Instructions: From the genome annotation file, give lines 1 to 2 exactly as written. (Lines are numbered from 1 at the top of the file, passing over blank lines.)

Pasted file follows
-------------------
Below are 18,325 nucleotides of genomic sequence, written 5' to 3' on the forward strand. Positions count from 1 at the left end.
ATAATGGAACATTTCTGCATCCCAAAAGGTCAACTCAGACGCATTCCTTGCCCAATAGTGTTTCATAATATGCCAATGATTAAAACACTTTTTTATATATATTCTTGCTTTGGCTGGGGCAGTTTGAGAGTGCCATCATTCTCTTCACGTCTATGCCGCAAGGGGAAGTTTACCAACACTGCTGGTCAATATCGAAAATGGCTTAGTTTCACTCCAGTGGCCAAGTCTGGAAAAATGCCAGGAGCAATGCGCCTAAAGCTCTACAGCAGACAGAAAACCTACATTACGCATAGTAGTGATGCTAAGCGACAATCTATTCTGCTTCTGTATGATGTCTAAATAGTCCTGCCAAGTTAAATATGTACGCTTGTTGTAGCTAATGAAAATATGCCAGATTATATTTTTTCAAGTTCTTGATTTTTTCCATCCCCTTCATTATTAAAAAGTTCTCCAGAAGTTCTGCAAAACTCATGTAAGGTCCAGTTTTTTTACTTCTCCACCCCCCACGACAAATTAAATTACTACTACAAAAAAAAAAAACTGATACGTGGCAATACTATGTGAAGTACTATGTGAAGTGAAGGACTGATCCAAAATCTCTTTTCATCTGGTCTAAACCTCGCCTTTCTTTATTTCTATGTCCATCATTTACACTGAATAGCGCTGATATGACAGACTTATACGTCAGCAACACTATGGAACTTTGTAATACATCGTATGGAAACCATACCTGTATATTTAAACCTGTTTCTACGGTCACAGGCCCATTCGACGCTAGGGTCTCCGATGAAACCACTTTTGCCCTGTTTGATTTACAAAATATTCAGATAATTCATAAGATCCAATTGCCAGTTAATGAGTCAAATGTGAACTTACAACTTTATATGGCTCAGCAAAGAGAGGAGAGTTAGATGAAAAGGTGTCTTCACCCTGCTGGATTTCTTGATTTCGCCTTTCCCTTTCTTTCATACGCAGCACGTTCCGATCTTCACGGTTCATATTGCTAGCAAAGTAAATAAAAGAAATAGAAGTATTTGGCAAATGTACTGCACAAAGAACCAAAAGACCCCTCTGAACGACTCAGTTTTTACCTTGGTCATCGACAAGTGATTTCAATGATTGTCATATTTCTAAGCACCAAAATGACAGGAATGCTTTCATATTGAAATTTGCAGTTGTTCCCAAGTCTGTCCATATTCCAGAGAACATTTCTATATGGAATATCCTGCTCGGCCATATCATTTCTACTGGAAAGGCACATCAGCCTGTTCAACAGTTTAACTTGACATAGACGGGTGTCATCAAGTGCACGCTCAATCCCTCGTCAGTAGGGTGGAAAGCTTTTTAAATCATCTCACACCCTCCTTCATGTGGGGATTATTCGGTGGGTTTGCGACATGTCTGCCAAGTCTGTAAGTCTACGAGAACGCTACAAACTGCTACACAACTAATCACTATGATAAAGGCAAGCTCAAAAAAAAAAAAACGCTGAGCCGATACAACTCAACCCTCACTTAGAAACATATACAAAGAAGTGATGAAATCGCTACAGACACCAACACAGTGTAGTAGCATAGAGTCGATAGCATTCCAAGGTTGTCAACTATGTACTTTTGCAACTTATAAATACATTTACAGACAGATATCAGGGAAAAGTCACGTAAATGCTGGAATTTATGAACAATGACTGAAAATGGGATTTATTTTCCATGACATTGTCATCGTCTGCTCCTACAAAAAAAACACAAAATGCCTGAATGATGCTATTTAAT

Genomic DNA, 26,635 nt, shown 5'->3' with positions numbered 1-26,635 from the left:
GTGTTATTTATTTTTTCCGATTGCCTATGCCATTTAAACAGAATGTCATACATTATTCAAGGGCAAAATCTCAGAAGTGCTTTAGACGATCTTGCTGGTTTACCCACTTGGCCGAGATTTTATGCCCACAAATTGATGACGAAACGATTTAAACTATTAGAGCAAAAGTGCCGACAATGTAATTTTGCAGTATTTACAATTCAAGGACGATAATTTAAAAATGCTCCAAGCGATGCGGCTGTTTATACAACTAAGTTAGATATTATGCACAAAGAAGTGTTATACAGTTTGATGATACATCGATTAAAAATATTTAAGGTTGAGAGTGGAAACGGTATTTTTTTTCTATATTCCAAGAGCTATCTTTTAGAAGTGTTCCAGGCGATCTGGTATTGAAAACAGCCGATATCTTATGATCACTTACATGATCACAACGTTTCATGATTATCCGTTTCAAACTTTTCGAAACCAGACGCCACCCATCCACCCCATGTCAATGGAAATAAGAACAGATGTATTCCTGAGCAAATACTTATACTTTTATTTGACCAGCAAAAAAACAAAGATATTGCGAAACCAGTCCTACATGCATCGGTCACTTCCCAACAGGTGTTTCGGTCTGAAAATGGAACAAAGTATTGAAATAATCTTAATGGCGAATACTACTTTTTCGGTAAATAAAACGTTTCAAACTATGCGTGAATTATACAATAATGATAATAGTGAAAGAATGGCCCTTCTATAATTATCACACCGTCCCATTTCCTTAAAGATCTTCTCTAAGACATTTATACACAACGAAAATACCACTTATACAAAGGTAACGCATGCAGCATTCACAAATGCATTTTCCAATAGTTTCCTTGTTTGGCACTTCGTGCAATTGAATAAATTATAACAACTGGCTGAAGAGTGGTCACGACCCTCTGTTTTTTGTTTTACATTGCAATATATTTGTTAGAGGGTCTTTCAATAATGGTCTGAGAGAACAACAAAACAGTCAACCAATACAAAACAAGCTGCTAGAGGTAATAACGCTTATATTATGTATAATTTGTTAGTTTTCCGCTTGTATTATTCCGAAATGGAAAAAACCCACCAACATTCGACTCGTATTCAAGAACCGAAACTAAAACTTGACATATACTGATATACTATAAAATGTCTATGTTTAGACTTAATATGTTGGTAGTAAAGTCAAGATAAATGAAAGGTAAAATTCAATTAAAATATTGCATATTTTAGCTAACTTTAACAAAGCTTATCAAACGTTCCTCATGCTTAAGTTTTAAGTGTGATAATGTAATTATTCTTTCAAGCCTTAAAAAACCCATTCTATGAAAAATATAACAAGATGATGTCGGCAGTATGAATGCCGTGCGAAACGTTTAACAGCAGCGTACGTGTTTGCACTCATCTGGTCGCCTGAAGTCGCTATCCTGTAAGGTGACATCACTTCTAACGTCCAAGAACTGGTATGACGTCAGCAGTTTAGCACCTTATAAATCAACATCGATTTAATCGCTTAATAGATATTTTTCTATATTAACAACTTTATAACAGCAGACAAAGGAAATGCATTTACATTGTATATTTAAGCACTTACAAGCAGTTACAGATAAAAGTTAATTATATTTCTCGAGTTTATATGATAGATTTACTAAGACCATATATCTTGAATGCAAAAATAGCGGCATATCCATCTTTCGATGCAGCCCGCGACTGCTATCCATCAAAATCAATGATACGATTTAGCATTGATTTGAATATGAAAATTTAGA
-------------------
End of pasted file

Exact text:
Below are 18,325 nucleotides of genomic sequence, written 5' to 3' on the forward strand. Positions count from 1 at the left end.
ATAATGGAACATTTCTGCATCCCAAAAGGTCAACTCAGACGCATTCCTTGCCCAATAGTGTTTCATAATATGCCAATGATTAAAACACTTTTTTATATATATTCTTGCTTTGGCTGGGGCAGTTTGAGAGTGCCATCATTCTCTTCACGTCTATGCCGCAAGGGGAAGTTTACCAACACTGCTGGTCAATATCGAAAATGGCTTAGTTTCACTCCAGTGGCCAAGTCTGGAAAAATGCCAGGAGCAATGCGCCTAAAGCTCTACAGCAGACAGAAAACCTACATTACGCATAGTAGTGATGCTAAGCGACAATCTATTCTGCTTCTGTATGATGTCTAAATAGTCCTGCCAAGTTAAATATGTACGCTTGTTGTAGCTAATGAAAATATGCCAGATTATATTTTTTCAAGTTCTTGATTTTTTCCATCCCCTTCATTATTAAAAAGTTCTCCAGAAGTTCTGCAAAACTCATGTAAGGTCCAGTTTTTTTACTTCTCCACCCCCCACGACAAATTAAATTACTACTACAAAAAAAAAAAACTGATACGTGGCAATACTATGTGAAGTACTATGTGAAGTGAAGGACTGATCCAAAATCTCTTTTCATCTGGTCTAAACCTCGCCTTTCTTTATTTCTATGTCCATCATTTACACTGAATAGCGCTGATATGACAGACTTATACGTCAGCAACACTATGGAACTTTGTAATACATCGTATGGAAACCATACCTGTATATTTAAACCTGTTTCTACGGTCACAGGCCCATTCGACGCTAGGGTCTCCGATGAAACCACTTTTGCCCTGTTTGATTTACAAAATATTCAGATAATTCATAAGATCCAATTGCCAGTTAATGAGTCAAATGTGAACTTACAACTTTATATGGCTCAGCAAAGAGAGGAGAGTTAGATGAAAAGGTGTCTTCACCCTGCTGGATTTCTTGATTTCGCCTTTCCCTTTCTTTCATACGCAGCACGTTCCGATCTTCACGGTTCATATTGCTAGCAAAGTAAATAAAAGAAATAGAAGTATTTGGCAAATGTACTGCACAAAGAACCAAAAGACCCCTCTGAACGACTCAGTTTTTACCTTGGTCATCGACAAGTGATTTCAATGATTGTCATATTTCTAAGCACCAAAATGACAGGAATGCTTTCATATTGAAATTTGCAGTTGTTCCCAAGTCTGTCCATATTCCAGAGAACATTTCTATATGGAATATCCTGCTCGGCCATATCATTTCTACTGGAAAGGCACATCAGCCTGTTCAACAGTTTAACTTGACATAGACGGGTGTCATCAAGTGCACGCTCAATCCCTCGTCAGTAGGGTGGAAAGCTTTTTAAATCATCTCACACCCTCCTTCATGTGGGGATTATTCGGTGGGTTTGCGACATGTCTGCCAAGTCTGTAAGTCTACGAGAACGCTACAAACTGCTACACAACTAATCACTATGATAAAGGCAAGCTCAAAAAAAAAAAAACGCTGAGCCGATACAACTCAACCCTCACTTAGAAACATATACAAAGAAGTGATGAAATCGCTACAGACACCAACACAGTGTAGTAGCATAGAGTCGATAGCATTCCAAGGTTGTCAACTATGTACTTTTGCAACTTATAAATACATTTACAGACAGATATCAGGGAAAAGTCACGTAAATGCTGGAATTTATGAACAATGACTGAAAATGGGATTTATTTTCCATGACATTGTCATCGTCTGCTCCTACAAAAAAAACACAAAATGCCTGAATGATGCTATTTAAT